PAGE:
Guardian Scholars Program appear back on track

Carida Ward, a guardian scholar, laughs during a homework session, Oct. 10. (Photo by Natasha Dangond)
Carida Ward, a guardian scholar, laughs during a homework session, Oct. 10. (Photo by Natasha Dangond)

By Patrick Fitzgerald

The Guardsman

After a rocky transition through the summer and beginning fall semesters, the Guardian Scholars program is functioning well with students finding needed guidance counseling and support services reliably available.

The Guardian Scholars Program was developed at City College in 2006 to serve emancipated foster youth exiting the foster care program to fulfill aspirations of attending college. Similar programs exist on other campuses across the state.

Foster children face the unique challenge of growing up without the dependable support of other loving family members. The idea of home is more of a concept than a reality for many of these youth.

“This program has meant stability,” Tiffany Brown said. “It has meant personal connections, networking, information resources, (and) an environment with others that actually relate to my background because I am a former foster youth.”

Problems developed with City College’s program when the former program coordinator, Michael McPartlin left at the end of the spring 2014 semester. Brown highly regarded the coordinator who resigned in frustration due to a lack of clear administrative support. The search for a new coordinator is ongoing.

No clear chain of command

“(There was) no clear chain of command to rely (on) in the administrative hierarchy to function in a way, to know what to expect in terms of what kind of support and advocacy you need(ed) to have especially for a mentor program,” McPartlin said.

The program provides a host of supportive services, chief among them, academic and personal counseling now provided by Guillermo Villanueva until spring 2015 to help guardian scholars overcome financial, emotional and academic challenges in attaining associate degrees. Other supportive services include housing relief, transportation assistance, tuition aid, book vouchers and employment advice to remove educational barriers.

In one fiscal year, McPartlin recalled facing as many as five administrative changes. Currently, there are 130 students enrolled, according to an Oct. 3 letter from Chancellor Arthur Tyler.

Problems rapidly surfaced with failing services during the summer that culminated in the fourth week of September when guardian scholars were greeted with a sign saying the office had been closed until November.  That’s when Dr. Elizabeth Coria, Dean of Financial Aid and Success Programs, who now has direct oversight of the program, took a more hands-on approach.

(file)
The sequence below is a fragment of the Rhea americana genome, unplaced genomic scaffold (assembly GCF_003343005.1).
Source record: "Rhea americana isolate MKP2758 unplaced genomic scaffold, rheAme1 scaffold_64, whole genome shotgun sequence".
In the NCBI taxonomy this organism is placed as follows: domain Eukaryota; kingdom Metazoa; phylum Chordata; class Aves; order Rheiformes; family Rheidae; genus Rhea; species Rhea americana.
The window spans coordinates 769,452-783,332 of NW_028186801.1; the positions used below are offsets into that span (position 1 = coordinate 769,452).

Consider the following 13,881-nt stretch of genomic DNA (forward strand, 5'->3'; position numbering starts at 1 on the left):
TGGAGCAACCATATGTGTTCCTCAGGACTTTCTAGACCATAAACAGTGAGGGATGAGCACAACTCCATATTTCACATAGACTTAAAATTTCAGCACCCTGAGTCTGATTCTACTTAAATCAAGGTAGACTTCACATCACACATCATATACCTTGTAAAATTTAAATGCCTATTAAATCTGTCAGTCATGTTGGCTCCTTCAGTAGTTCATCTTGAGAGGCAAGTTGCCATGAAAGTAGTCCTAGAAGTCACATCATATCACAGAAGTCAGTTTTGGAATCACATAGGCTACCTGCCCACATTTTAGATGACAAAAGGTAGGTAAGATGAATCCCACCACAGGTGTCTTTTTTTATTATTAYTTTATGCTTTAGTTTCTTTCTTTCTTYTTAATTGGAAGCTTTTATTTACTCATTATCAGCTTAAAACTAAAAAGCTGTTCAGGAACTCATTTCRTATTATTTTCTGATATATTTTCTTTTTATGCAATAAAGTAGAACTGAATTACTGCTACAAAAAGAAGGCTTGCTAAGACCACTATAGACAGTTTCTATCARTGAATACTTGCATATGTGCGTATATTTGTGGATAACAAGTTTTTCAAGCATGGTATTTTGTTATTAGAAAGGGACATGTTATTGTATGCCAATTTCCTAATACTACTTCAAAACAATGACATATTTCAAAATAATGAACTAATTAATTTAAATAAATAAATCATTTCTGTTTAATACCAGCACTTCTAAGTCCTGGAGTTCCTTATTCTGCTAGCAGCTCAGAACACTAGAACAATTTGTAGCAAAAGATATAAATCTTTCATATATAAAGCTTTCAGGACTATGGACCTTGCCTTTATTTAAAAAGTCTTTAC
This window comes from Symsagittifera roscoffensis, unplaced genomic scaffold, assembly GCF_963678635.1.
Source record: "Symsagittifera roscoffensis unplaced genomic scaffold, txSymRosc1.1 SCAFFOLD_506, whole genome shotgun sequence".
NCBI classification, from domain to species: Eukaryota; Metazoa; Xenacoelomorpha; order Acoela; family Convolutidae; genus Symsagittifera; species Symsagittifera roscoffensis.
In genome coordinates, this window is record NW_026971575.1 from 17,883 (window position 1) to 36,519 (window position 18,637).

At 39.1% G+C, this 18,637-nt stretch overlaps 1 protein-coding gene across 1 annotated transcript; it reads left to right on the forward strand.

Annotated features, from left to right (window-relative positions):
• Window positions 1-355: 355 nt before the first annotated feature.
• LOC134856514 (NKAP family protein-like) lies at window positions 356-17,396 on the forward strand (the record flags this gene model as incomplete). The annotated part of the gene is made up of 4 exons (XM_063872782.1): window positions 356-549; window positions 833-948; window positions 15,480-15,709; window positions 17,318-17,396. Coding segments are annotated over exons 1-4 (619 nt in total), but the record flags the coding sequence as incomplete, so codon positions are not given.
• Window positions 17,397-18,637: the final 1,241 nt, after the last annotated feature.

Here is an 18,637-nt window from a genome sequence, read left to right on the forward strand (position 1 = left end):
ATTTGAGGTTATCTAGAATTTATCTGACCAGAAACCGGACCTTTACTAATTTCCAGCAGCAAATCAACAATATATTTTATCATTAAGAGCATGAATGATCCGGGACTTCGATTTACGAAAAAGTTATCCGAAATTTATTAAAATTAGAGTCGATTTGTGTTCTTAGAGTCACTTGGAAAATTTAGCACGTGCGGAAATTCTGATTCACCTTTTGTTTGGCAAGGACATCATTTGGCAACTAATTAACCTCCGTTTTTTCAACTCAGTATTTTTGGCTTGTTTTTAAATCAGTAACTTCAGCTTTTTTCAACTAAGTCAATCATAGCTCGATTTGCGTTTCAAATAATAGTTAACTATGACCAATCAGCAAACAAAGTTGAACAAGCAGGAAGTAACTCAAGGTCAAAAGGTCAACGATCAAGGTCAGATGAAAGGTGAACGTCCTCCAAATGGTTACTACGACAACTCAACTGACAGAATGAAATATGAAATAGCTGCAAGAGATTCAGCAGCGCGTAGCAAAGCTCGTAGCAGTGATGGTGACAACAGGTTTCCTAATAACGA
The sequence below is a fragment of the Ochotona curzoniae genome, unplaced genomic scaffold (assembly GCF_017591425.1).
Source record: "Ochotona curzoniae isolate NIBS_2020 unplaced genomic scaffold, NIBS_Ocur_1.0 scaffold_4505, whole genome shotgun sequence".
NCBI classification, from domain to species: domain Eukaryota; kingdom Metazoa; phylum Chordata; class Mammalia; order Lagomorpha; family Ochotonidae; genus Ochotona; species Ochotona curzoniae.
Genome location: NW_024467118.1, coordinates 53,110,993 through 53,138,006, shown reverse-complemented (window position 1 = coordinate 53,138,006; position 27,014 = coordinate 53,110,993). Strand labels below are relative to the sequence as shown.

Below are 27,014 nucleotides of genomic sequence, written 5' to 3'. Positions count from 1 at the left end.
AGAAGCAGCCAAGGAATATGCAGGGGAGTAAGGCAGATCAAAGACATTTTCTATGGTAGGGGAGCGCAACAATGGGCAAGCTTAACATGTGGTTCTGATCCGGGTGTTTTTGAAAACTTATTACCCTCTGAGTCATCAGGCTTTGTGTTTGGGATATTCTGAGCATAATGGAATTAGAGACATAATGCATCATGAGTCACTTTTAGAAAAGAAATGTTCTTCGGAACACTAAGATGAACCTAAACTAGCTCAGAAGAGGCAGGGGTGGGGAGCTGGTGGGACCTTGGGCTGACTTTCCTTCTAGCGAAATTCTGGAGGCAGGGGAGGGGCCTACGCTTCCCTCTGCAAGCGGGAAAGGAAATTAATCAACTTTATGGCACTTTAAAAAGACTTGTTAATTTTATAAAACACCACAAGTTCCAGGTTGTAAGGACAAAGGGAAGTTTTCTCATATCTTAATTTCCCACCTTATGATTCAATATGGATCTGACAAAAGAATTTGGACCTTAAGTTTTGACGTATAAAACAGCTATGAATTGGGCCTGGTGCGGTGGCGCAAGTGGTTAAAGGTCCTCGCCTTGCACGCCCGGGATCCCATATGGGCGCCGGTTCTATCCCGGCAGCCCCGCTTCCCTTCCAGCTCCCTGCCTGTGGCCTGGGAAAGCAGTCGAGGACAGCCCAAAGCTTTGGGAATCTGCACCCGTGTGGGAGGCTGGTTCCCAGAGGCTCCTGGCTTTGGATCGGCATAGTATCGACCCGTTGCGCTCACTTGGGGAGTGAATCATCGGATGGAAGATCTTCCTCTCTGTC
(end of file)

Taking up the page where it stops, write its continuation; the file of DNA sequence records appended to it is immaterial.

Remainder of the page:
“It was never closed and has never been at risk of closing.” Tyler said.  “In fact the College stands firmly behind the Guardian Scholars Program and is currently exploring ways to strengthen and expand the program.”

Foster youth tolerate displacement from family and schools as well as multiple placements in the foster care system. A study, published in November 2011 by the Conrad N. Hilton Foundation, found that less than one in ten foster youth obtain a degree.

Getting back on track

“We were trying to figure out the program, figure out the processes, so you have this transition period,” Coria said. “So that’s where some of those issues came about. You have a bunch of newbies trying to figure out a new program.”

As of June 2014, 100 guardian scholars graduated from City College with 64 transferring to higher education institutions, 35 already completed a bachelor’s degree, McPartlin said.

“The program is great. It has been the basis of my success,” said Guardian Scholar Carida Ward. “It has been why I have been able to continue school, even though I have obstacles in my way.

The program appears back on track, according to Coria who pointed to consistent academic counseling services as well as resolved housing and transportation issues. She made it a priority to reinvigorate outside relationships too because, as Coria said, it takes a village to really provide comprehensive services.

In October, an open house reception and resource fair was held for the guardian scholars to provide program updates, to listen to student concerns and to arrange an opportunity for students to interact with outside resources. Scholarship winners also received laptops from the Backpack to Success John Burton Program.

”In sum, I can say on behalf of our Special Trustee, our Foundation Board as well as our administrators, faculty and classified staff, City College of San Francisco remains committed to the outstanding work of the Guardian Scholars Program and will ensure its ongoing sustainability and effectiveness,” Tyler said.

“It (Guardian Scholars Program) is a great place to meet each other and draw motivation from each other,” soon-to-be graduate Jack Avery said. His immediate plans are to go on in education.

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